Much comparative politics scholarship has examined whether economic inequality affects democratic values or political support in democracies. Nevertheless, they lack a close examination of the political effects of economic inequality and, more importantly, how economic inequality shapes political support in non-democracies. We provide an empirical test of the effect of economic inequality on regime support using the China data from the Asian Barometer Survey between 2002 and 2015. We argue and demonstrate that perceived economic inequality significantly reduces regime support in China. Moreover, using a causal mediation analysis, we find that the detrimental effect of perceived economic inequality on regime support is not driven by demands for redistribution, but rather by the political value orientation. These findings advance our understanding of the connection between economic inequality and political values and the economic base of political legitimacy in non-democracies.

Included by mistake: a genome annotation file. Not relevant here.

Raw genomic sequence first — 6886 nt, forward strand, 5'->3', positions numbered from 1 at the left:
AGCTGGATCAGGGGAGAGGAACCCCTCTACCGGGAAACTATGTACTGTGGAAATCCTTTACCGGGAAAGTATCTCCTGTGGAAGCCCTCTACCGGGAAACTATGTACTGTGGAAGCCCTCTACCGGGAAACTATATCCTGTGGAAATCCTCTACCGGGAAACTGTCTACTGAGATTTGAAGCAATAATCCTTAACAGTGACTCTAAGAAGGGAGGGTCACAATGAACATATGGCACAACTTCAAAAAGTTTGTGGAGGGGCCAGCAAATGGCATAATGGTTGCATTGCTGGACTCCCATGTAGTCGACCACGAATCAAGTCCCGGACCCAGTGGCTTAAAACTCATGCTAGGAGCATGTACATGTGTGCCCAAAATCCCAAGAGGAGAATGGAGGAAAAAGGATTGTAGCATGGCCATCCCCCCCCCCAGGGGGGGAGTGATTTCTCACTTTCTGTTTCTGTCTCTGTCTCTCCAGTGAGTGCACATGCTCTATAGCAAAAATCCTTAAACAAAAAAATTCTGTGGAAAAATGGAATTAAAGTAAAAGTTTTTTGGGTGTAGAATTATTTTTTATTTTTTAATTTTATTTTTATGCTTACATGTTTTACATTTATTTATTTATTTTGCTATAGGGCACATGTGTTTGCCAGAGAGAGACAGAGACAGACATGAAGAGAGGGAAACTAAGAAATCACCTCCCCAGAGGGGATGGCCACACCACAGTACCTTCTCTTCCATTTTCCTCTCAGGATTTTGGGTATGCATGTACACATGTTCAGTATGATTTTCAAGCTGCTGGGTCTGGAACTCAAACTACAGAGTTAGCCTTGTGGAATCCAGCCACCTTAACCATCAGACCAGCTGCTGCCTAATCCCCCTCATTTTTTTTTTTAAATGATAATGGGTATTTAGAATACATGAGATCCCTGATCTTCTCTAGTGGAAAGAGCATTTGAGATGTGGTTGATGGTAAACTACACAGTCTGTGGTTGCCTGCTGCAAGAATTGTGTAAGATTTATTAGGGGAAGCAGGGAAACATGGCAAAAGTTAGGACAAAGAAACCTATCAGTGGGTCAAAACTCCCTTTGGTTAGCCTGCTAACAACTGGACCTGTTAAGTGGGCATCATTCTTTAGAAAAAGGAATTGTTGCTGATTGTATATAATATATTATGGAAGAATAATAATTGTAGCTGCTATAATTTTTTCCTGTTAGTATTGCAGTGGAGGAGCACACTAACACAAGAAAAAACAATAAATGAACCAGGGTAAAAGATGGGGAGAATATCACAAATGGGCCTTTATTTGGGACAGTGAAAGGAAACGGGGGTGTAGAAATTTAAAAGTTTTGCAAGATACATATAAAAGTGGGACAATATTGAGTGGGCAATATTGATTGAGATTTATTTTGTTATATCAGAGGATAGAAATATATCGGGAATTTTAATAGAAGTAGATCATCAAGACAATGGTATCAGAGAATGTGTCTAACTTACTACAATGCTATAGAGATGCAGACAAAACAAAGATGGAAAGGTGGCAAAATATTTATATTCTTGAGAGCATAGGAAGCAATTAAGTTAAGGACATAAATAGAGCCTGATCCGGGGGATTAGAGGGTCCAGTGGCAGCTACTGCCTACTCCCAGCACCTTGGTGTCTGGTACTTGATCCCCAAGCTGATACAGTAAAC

All Science Journal Classification (ASJC) codes
- Sociology and Political Science
- Asian Barometer Survey
- authoritarian values
- economic inequality
- regime support